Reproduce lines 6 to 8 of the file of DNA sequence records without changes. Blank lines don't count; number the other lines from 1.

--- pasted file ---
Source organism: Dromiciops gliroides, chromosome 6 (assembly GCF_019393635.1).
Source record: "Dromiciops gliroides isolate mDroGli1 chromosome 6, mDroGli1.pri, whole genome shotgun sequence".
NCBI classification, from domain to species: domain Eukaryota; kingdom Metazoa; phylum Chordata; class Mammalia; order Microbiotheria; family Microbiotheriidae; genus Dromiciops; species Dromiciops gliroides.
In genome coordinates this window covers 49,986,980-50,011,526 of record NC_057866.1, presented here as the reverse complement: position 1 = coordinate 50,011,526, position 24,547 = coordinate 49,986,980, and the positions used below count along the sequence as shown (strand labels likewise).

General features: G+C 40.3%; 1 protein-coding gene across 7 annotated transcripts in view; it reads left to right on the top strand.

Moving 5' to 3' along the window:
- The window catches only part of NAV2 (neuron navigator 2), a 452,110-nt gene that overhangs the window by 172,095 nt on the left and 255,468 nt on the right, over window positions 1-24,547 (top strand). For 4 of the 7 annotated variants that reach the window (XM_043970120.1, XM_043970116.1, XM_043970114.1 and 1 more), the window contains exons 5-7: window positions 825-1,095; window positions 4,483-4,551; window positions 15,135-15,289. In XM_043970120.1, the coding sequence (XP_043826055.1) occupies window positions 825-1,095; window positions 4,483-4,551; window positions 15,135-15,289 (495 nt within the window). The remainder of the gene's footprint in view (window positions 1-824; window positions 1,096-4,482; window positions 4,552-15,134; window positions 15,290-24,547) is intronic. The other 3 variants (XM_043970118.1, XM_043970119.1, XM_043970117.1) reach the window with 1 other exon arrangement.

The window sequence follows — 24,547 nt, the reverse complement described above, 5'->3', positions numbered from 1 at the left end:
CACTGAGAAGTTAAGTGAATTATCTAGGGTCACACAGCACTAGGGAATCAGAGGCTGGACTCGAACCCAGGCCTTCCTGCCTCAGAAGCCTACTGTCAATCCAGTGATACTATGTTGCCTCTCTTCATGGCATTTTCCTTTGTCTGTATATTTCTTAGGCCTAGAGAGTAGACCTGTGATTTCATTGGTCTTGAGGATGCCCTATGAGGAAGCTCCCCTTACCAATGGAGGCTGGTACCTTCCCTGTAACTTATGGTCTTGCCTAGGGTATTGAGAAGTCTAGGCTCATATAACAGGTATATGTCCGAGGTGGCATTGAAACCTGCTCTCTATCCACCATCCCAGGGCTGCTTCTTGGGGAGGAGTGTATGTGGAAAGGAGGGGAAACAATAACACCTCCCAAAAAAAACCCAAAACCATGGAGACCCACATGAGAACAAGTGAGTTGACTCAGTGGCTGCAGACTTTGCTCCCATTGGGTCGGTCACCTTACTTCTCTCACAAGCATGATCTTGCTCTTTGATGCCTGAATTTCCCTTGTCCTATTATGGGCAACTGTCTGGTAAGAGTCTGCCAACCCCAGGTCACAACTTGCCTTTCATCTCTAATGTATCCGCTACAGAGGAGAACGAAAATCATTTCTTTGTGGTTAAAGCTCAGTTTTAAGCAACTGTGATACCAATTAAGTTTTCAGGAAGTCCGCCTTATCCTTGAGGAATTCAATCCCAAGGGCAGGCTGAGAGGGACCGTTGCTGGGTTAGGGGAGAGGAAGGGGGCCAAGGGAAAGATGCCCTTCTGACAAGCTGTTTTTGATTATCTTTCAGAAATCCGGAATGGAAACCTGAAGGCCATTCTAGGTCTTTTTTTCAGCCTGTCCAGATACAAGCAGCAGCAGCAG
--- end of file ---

Moving 5' to 3' along the window:
- The window catches only part of NAV2 (neuron navigator 2), a 452,110-nt gene that overhangs the window by 172,095 nt on the left and 255,468 nt on the right, over window positions 1-24,547 (top strand). For 4 of the 7 annotated variants that reach the window (XM_043970120.1, XM_043970116.1, XM_043970114.1 and 1 more), the window contains exons 5-7: window positions 825-1,095; window positions 4,483-4,551; window positions 15,135-15,289. In XM_043970120.1, the coding sequence (XP_043826055.1) occupies window positions 825-1,095; window positions 4,483-4,551; window positions 15,135-15,289 (495 nt within the window). The remainder of the gene's footprint in view (window positions 1-824; window positions 1,096-4,482; window positions 4,552-15,134; window positions 15,290-24,547) is intronic. The other 3 variants (XM_043970118.1, XM_043970119.1, XM_043970117.1) reach the window with 1 other exon arrangement.

The window sequence follows — 24,547 nt, the reverse complement described above, 5'->3', positions numbered from 1 at the left end: